Cathodoluminescence imaging on quartz in sandstone

Best microscopy techniques for studying CIGS thin-film solar cells

Posted by Delmic on Sep 23, 2019 2:48:00 PM

A copper indium gallium selenide (or CIGS), a direct bandgap semiconductor is being commonly used for solar cell production. Thin-film solar cells made with this structure have received a lot of attention from the photovoltaics community for exhibiting conversion efficiencies of almost up to 23%. 

Various microscopy techniques are commonly used to perform optoelectronic characterization of these highly relevant solar cell devices. These techniques include FIB-SEM investigations, for instance, which can help to investigate the high capability solar cells and do the material microstructure measurements. It is also quite common to use such techniques as electron backscatter diffraction, energy-dispersive X-ray spectrometry (EDX), electron-beam-induced current (EBIC). 

One extremely powerful technique for analysing Cu(In,Ga)Se2 layers in high-efficiency solar cells is cathodoluminescence (CL). It is particularly useful for observing the Ga/In gradient and how it influences the optoelectronic properties of Cu(In,Ga)Se2 layers. It is possible to use energy-dispersive X-ray spectrometry to observe local-band-gap energies, but cathodoluminescence can be a more efficient technique for direct access of these local optoelectronic quantities. 

Figure 1: SEM (a) and panchromatic CL images (b) acquired on the same identical area on a cross-section specimen prepared from a ZnO/CdS Cu(In,Ga)Se2/Mo/glass solar cell stack.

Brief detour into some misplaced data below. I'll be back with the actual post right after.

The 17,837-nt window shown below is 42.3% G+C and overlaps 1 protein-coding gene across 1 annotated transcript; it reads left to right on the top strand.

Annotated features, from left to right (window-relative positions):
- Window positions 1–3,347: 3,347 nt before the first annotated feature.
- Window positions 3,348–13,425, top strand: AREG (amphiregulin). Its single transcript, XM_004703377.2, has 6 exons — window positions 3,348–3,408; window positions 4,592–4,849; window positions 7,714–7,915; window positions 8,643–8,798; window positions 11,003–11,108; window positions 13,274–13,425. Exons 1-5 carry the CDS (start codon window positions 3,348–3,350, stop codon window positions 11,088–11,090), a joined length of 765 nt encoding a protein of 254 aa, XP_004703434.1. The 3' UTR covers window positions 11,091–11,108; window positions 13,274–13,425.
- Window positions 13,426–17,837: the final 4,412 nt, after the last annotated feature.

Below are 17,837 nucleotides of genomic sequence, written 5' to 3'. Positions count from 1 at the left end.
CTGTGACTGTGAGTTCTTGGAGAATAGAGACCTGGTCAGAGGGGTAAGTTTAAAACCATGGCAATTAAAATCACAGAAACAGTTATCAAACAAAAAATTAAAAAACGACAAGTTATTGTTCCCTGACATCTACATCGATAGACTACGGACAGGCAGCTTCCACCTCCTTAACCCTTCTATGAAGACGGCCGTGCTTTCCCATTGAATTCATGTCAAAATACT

ZnO/CdS Cu(In,Ga)Se2/Mo/glass solar cell stack (Figure 1) was analysed with cathodoluminescence imaging at room temperature, and a CL spectrum was acquired in each pixel. While comparing the SEM and panchromatic CL images acquired on the same identical area it is possible to see that the CL intensity in neighbouring grains is different. These images also allow to conclude that the intensity is reduced at the grain boundaries due to enhanced nonradiative recombination. 

Moreover, peak shifts in the CL map reveal the distribution of the local band-gap energy/wavelength well. 

This experiment was performed by a research group from Helmholtz-Zentrum Berlin, which soon will host a workshop dedicated to studying photovoltaic materials with cathodoluminescence. The workshop will consist of several talks and hands-on sessions which will focus on the most relevant and advanced techniques for studying photovoltaic materials. The workshop is free and you can still register for it below.

Register for the workshop

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Best practice for studying plasmonic structures with microscopy

Posted by Delmic on Aug 8, 2019 2:03:39 PM

Plasmons have gained a lot of interest for their ability to strongly confine light to very small volumes, which makes the field of plasmonics so attractive. Various materials can be used in plasmonics, such as aluminium, gold, gallium, and others. One of the main advantages of plasmonic materials is their ability to enhance and direct emission, therefore, they can be successfully used for nanoantennas, sensing and local heating.

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Measuring time dynamics with time-resolved cathodoluminescence

Posted by Delmic on Jul 17, 2019 10:37:00 AM

Cathodoluminescence has established itself as a powerful technique for measuring and understanding various properties of light. In the previous blog posts, we explained how intensity mapping can be used to measure amplitude of the electromagnetic waves, hyperspectral CL for wavelength measurements, angle-resolved CL for wave vector, and polarimetry for polarization. These properties of light are not static, which means that there is time dynamics associated with light, which can also be studied. How? Keep reading!